by Regine le Roux

WHEN THE DEATH BELL TOLLS

Will they be paying back the money? They, being Bell Pottinger, who unashamedly charged a 100 000 monthly retainer to cause havoc in South Africa with a white monopoly capital smear campaign bankrolled by Gupta millions.

When the death Bell tolls.jpg

The irony of a non-South African family investing in a lily-white international reputation management firm to campaign against white businesses in the country is almost too much to fathom. Public relations professionals across the globe have always had to slog away to show their worth, now in one fell swoop, the world has been shown exactly how PR should not be done.

How do you, as a “reputable” global leader in the communications field allow things to get so out of hand? As Lord Bell said in one of his many (cringe-worthy) interviews, it took him 30 years to build up the business and a year for it to be destroyed. Sir, as the leader of a reputation management firm, you should have known better.

One must wonder if they’ve done this in any other countries where questionable leaders needed to run smear campaigns. How would such an agency ‘win’ a contract with the Guptas without first “demonstrating” how excellent their dirty PR tactics were? How many other countries have bled under a Bell Pottinger smear campaign?

What now? In crisis communication 101, the focus is always on the leadership of the organisation. First, Bell Pottinger’s senior employee Victoria Geoghegan was fired, then Chief Executive Officer, James Henderson resigned after a meek apology to South Africa. Kudos to the Public Relations and Communication Association (PRCA) in the United Kingdom, which expelled the organisation for five years. The business is now up for sale, one which I cannot imagine anyone touching with a barge pole. The real question is whether these apologies and resignations are enough? To put it simply, it most certainly is not.

With their communication campaign of driving a divide between South Africans, their target audience is people who have been drawn in by fake news and who are now so enraged by ‘white monopoly capital’ and blaming their dire situation on ‘white businesses’. I’m not denying that there is an imbalance, thanks to our chequered past and there is still a lot that needs to be done to get everyone onto an even footing. The focus has, however, been neatly steered away from some of the core issues at hand such as state capture and corruption. For this audience, there is no ‘Bell Pottinger’ so whether or not a guy by the name of ‘James Henderson’ resigned or if the company has been expelled by their professional body makes absolutely no difference to them. A resignation, apology and an expulsion do not remove the fact that fake news was created as part of a sinister smear campaign.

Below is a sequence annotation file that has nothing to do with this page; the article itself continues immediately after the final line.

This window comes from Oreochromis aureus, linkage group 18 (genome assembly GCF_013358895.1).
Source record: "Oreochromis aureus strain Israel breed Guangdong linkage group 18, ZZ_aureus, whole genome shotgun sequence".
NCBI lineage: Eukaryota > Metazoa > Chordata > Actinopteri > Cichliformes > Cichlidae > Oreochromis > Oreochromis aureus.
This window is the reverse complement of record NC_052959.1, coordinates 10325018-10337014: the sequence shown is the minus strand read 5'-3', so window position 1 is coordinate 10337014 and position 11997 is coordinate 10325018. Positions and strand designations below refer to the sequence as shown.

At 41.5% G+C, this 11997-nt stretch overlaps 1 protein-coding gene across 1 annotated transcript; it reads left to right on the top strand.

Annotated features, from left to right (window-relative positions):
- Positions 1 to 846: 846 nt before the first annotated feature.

Bell Pottinger needs to pay back the money with interest. Isn’t that what most companies do when there is a crisis? They throw money at a corporate social investment project to show their good side, hoping to be loved again and rebuild their reputation. Although with Bell Pottinger, there is no love lost, nor do I believe there is any turnaround strategy that could save them. They should, however, before that final death knell tolls, be held accountable for their actions and pay back the money, not to the Guptas, but into a fund (and there are many to choose from that do incredibly good work), where impoverished communities within South Africa will positively benefit.

When we measure reputations at Reputation Matters, one of the first places we start with is to understand the business’ values. For example, authenticity and respect are two of our core values. If Bell Pottinger had any scruples, they would have had values in place that would drive their business decisions. Without values to steer the ship, they were tempted by a large retainer from a client requesting a questionable scope of work. What perplexes me is how any firm can willingly take on a new client, like the Guptas, knowing the work they are required to do will result in a conflict of interest with current clients, like Johann Rupert’s Richemont. There is absolutely no respect or authenticity in such behaviour.

Lord Bell has said he had no idea about what was happening on the account, but I battle to believe this. I understand that as the founder of the business, you don’t have a hands-on approach with each account, however, when you’ve signed up such a large client and you’ve admitted to it being one of the largest ones you have, you make it your business to know what they are about as your company is being associated with the work they do. As the leader of Bell Pottinger, Lord Bell knew what was happening and now that the firm has been caught out, he is shifting the blame on to everyone else.

What should their turnaround strategy be? Is there one? I don’t believe that there is, they waited too long.

comments powered by Disqus

RW1
R1
R1
R1

This edition

Issue 387
Current


Archive


Leadership_Mag Challenges and breakthroughs in transforming the South African financial sector https://t.co/4VBvwSXGhy https://t.co/sgcb7uYsih 11 hours - reply - retweet - favorite

Leadership_Mag "Research indicates that approximately 500 000 South Africans, earning more than R30 000 per month, have defaulted… https://t.co/4tvQuR1iMb 14 hours - reply - retweet - favorite

Leadership_Mag With the festive season at our door step, here are some tips from to make it stress free.… https://t.co/6G7NO4Go2g 16 hours - reply - retweet - favorite

  • Nhluvu Peace Ubombo-mathebula
  • Addi Lang
  • Euzelle Ruiters
  • Munyaradzi Jani